Funny thing with some hit-making Canadian rock acts: They might be wildly successful in their home country, but mass acceptance in the U.S. market continues to elude many of them.
Which, in the case of Great Big Sea, is to the disadvantage of American listeners. This excellent, 11-year-old band mixes elements of traditional Celtic music from their native Newfoundland with sublime progressive pop-rock melodies and a brawny, energetic attack.
On the road to support its seventh album, the recently released Something Beautiful, Great Big Sea drops into to Tucson for a gig Monday night, May 10, at Plush.
Great Big Sea is part of a burgeoning musical movement--including such sympathetic acts as the Young Dubliners and Seven Nations--that has haphazardly been dubbed "Celtic punk," which is kind of misleading.
Certainly, the aggression of punk rock is the last thing you think when hearing Something Beautiful. The band's catchy power pop benefits from sweet, melancholic melodies of Scottish and Irish origin, and in their rocking arrangements, band members incorporate traditional British folk instruments such as mandolin, bodhran, tin whistles, pipes, accordion and concertina.
But the music sounds, to these ears, more like The Pogues, only with manners and melodies, or like an acoustic U2, less the strident polemics. Or maybe like the raucous NYC band Black 47 without the anger and the Irish-American attitude.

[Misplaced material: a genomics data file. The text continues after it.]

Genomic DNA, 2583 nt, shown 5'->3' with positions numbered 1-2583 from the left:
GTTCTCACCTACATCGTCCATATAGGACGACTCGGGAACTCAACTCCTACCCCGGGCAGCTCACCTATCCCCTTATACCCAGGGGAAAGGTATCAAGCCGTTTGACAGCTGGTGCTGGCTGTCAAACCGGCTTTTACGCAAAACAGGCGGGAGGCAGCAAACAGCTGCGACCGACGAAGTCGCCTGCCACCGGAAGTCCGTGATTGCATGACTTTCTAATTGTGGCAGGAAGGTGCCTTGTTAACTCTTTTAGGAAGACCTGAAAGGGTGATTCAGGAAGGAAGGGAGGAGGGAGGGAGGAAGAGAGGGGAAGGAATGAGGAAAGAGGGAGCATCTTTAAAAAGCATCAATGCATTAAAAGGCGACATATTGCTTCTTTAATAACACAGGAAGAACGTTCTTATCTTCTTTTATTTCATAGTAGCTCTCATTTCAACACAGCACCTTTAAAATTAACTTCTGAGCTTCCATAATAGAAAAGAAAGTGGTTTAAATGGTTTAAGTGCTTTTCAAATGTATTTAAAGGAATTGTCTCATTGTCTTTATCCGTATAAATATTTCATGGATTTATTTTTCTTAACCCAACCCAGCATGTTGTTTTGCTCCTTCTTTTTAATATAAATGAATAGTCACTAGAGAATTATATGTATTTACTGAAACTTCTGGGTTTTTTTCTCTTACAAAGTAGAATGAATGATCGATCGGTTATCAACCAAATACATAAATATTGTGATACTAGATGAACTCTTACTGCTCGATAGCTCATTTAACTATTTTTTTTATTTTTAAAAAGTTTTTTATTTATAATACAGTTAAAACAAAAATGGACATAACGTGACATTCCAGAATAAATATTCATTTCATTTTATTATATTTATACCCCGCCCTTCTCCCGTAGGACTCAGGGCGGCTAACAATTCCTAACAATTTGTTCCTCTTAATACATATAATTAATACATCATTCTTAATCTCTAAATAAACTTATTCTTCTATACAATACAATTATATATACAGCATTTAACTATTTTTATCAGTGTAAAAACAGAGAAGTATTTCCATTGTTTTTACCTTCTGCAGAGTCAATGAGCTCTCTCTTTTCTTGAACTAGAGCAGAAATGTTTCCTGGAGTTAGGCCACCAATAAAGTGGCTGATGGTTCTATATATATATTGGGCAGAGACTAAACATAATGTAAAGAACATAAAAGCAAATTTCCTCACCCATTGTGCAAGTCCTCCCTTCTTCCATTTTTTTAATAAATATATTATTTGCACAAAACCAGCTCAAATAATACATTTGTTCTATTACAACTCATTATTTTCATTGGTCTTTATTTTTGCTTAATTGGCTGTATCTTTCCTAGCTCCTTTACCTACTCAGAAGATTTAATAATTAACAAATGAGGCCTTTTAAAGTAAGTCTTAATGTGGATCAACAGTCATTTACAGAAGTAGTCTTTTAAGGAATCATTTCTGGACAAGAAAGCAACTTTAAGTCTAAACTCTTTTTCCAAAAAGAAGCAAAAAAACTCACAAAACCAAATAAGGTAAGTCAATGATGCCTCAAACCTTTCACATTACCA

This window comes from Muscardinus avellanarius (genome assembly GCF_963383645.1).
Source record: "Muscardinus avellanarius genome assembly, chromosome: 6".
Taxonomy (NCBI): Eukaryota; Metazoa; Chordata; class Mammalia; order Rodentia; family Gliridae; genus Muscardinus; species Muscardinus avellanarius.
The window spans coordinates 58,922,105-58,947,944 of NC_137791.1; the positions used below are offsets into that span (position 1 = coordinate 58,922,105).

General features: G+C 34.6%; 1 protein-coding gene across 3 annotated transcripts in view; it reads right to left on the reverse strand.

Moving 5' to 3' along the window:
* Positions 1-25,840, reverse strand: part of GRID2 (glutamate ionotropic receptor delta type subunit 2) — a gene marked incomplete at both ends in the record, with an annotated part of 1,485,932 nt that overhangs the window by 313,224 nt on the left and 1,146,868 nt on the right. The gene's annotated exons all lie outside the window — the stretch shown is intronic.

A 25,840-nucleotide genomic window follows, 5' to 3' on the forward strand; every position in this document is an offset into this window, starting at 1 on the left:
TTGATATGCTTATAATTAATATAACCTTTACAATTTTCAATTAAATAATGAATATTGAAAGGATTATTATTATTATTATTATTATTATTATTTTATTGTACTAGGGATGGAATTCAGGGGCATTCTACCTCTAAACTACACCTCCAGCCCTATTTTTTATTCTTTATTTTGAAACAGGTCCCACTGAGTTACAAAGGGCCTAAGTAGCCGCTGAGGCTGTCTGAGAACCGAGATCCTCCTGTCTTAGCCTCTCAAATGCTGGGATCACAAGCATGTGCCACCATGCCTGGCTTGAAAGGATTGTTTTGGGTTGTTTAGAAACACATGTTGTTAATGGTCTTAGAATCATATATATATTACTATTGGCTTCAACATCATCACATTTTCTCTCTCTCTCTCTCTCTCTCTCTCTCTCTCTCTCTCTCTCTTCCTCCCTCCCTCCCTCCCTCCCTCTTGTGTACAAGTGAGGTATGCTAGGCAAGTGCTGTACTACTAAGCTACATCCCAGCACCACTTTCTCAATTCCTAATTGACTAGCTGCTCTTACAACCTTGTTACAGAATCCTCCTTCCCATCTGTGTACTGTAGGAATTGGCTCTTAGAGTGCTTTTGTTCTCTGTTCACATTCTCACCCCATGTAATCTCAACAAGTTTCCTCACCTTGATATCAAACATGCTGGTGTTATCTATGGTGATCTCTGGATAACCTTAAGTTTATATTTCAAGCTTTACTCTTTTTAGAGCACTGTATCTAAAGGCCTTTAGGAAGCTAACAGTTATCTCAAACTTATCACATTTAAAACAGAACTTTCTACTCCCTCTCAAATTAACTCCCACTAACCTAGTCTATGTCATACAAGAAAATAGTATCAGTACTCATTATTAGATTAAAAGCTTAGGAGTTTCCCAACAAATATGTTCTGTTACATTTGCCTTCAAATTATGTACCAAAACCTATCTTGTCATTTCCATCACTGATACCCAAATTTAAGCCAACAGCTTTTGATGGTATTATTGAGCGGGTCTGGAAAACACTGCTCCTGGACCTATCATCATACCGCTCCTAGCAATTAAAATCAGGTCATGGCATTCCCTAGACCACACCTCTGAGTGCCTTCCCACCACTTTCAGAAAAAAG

The music of Great Big Sea sounds glorious, proud, pretty and healthy. It's a rich and rewarding experience for listeners. The Washington Post, in 2002, described the band's work as "an explosively joyful noise that is bright and melodic, passionate and heartfelt and keeps to the down home spirit of the 'kitchen parties' in which the band began."
Great Big Sea singer-songwriter Allan Doyle, with whom I played phone tag last weekend, has said that his band and the traditional music of Newfoundland share a reliance on the archetypal storytelling of the region. But he also likes to write personally revealing songs.
"Some of my favorite songs are those that ... tell the listener something about the singer and the songwriter. I really think the more honest you are in a song, the better it becomes. So this record (Something Beautiful) is a like a mix of those two approaches. It has the most honest songs I've ever written."
The band's Tucson concert, by the way, is a labor of love for first-time promoter Shannon Fennie, a married mother of three and nurse at Tucson Medical Center who also happens to be a passionate fan of Great Big Sea. She heard they were on tour, and decided to bring them to Tucson.
Fennie said she knows that, considering the ticket price she's charging, even a full house at Plush on Monday will find her falling just short of breaking even on the show. She said she's OK with that, as long as promoting the show doesn't cost her any more than the amount it would have cost her and her husband to fly to San Diego, the closest town outside of Tucson that Great Big Sea is playing on this tour.